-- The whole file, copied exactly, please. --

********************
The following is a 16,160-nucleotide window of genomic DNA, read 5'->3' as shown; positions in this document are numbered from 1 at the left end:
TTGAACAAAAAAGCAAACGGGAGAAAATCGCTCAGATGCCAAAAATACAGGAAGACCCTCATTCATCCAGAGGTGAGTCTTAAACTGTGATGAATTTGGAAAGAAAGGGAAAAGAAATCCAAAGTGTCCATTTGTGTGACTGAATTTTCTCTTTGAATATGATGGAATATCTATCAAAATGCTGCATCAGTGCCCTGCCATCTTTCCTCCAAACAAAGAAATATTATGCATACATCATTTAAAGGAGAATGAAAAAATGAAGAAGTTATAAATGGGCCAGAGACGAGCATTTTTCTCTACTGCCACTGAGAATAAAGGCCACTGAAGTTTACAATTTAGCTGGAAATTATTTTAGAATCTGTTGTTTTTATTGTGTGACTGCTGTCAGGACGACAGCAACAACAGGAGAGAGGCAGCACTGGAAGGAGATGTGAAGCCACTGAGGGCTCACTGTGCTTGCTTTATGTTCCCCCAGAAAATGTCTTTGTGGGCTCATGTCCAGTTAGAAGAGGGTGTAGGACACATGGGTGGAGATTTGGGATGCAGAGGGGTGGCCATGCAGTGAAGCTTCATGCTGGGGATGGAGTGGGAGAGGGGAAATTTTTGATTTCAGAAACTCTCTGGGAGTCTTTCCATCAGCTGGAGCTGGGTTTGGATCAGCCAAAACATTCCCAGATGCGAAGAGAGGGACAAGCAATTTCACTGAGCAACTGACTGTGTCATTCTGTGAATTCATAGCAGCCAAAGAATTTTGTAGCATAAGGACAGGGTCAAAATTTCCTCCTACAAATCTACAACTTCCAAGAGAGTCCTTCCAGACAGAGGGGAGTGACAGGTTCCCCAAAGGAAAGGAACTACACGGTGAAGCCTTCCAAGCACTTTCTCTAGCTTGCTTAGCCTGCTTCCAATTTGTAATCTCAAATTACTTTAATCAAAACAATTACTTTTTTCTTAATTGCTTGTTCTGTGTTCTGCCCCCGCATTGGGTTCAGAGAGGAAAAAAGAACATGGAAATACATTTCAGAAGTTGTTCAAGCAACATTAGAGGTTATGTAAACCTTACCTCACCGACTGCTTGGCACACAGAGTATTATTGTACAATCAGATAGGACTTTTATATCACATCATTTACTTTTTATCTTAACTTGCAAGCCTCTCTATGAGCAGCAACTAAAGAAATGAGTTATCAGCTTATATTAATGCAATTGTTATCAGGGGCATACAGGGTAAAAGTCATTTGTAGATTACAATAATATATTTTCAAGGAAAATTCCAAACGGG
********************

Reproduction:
The following is a 16,160-nucleotide window of genomic DNA, read 5'->3' as shown; positions in this document are numbered from 1 at the left end:
TTGAACAAAAAAGCAAACGGGAGAAAATCGCTCAGATGCCAAAAATACAGGAAGACCCTCATTCATCCAGAGGTGAGTCTTAAACTGTGATGAATTTGGAAAGAAAGGGAAAAGAAATCCAAAGTGTCCATTTGTGTGACTGAATTTTCTCTTTGAATATGATGGAATATCTATCAAAATGCTGCATCAGTGCCCTGCCATCTTTCCTCCAAACAAAGAAATATTATGCATACATCATTTAAAGGAGAATGAAAAAATGAAGAAGTTATAAATGGGCCAGAGACGAGCATTTTTCTCTACTGCCACTGAGAATAAAGGCCACTGAAGTTTACAATTTAGCTGGAAATTATTTTAGAATCTGTTGTTTTTATTGTGTGACTGCTGTCAGGACGACAGCAACAACAGGAGAGAGGCAGCACTGGAAGGAGATGTGAAGCCACTGAGGGCTCACTGTGCTTGCTTTATGTTCCCCCAGAAAATGTCTTTGTGGGCTCATGTCCAGTTAGAAGAGGGTGTAGGACACATGGGTGGAGATTTGGGATGCAGAGGGGTGGCCATGCAGTGAAGCTTCATGCTGGGGATGGAGTGGGAGAGGGGAAATTTTTGATTTCAGAAACTCTCTGGGAGTCTTTCCATCAGCTGGAGCTGGGTTTGGATCAGCCAAAACATTCCCAGATGCGAAGAGAGGGACAAGCAATTTCACTGAGCAACTGACTGTGTCATTCTGTGAATTCATAGCAGCCAAAGAATTTTGTAGCATAAGGACAGGGTCAAAATTTCCTCCTACAAATCTACAACTTCCAAGAGAGTCCTTCCAGACAGAGGGGAGTGACAGGTTCCCCAAAGGAAAGGAACTACACGGTGAAGCCTTCCAAGCACTTTCTCTAGCTTGCTTAGCCTGCTTCCAATTTGTAATCTCAAATTACTTTAATCAAAACAATTACTTTTTTCTTAATTGCTTGTTCTGTGTTCTGCCCCCGCATTGGGTTCAGAGAGGAAAAAAGAACATGGAAATACATTTCAGAAGTTGTTCAAGCAACATTAGAGGTTATGTAAACCTTACCTCACCGACTGCTTGGCACACAGAGTATTATTGTACAATCAGATAGGACTTTTATATCACATCATTTACTTTTTATCTTAACTTGCAAGCCTCTCTATGAGCAGCAACTAAAGAAATGAGTTATCAGCTTATATTAATGCAATTGTTATCAGGGGCATACAGGGTAAAAGTCATTTGTAGATTACAATAATATATTTTCAAGGAAAATTCCAAACGGG